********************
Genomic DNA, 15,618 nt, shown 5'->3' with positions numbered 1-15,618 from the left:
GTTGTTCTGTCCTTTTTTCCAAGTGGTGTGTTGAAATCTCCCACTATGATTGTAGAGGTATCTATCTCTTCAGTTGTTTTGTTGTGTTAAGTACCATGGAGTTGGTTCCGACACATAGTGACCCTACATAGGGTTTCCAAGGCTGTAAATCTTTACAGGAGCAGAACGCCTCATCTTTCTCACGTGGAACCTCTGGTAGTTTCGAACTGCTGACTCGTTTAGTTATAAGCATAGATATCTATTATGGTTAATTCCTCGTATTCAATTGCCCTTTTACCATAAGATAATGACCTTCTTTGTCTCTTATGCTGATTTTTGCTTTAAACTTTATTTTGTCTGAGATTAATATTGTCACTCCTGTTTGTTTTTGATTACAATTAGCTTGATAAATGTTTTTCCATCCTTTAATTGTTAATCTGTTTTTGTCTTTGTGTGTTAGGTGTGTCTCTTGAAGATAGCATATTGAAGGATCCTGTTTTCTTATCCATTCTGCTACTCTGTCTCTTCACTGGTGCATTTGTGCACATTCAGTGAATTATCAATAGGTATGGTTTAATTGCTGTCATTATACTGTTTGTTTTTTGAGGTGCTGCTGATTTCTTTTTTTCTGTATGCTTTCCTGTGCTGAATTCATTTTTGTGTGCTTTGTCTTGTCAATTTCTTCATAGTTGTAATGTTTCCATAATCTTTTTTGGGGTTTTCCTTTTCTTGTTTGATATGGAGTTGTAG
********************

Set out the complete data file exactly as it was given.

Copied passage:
Genomic DNA, 15,618 nt, shown 5'->3' with positions numbered 1-15,618 from the left:
GTTGTTCTGTCCTTTTTTCCAAGTGGTGTGTTGAAATCTCCCACTATGATTGTAGAGGTATCTATCTCTTCAGTTGTTTTGTTGTGTTAAGTACCATGGAGTTGGTTCCGACACATAGTGACCCTACATAGGGTTTCCAAGGCTGTAAATCTTTACAGGAGCAGAACGCCTCATCTTTCTCACGTGGAACCTCTGGTAGTTTCGAACTGCTGACTCGTTTAGTTATAAGCATAGATATCTATTATGGTTAATTCCTCGTATTCAATTGCCCTTTTACCATAAGATAATGACCTTCTTTGTCTCTTATGCTGATTTTTGCTTTAAACTTTATTTTGTCTGAGATTAATATTGTCACTCCTGTTTGTTTTTGATTACAATTAGCTTGATAAATGTTTTTCCATCCTTTAATTGTTAATCTGTTTTTGTCTTTGTGTGTTAGGTGTGTCTCTTGAAGATAGCATATTGAAGGATCCTGTTTTCTTATCCATTCTGCTACTCTGTCTCTTCACTGGTGCATTTGTGCACATTCAGTGAATTATCAATAGGTATGGTTTAATTGCTGTCATTATACTGTTTGTTTTTTGAGGTGCTGCTGATTTCTTTTTTTCTGTATGCTTTCCTGTGCTGAATTCATTTTTGTGTGCTTTGTCTTGTCAATTTCTTCATAGTTGTAATGTTTCCATAATCTTTTTTGGGGTTTTCCTTTTCTTGTTTGATATGGAGTTGTAG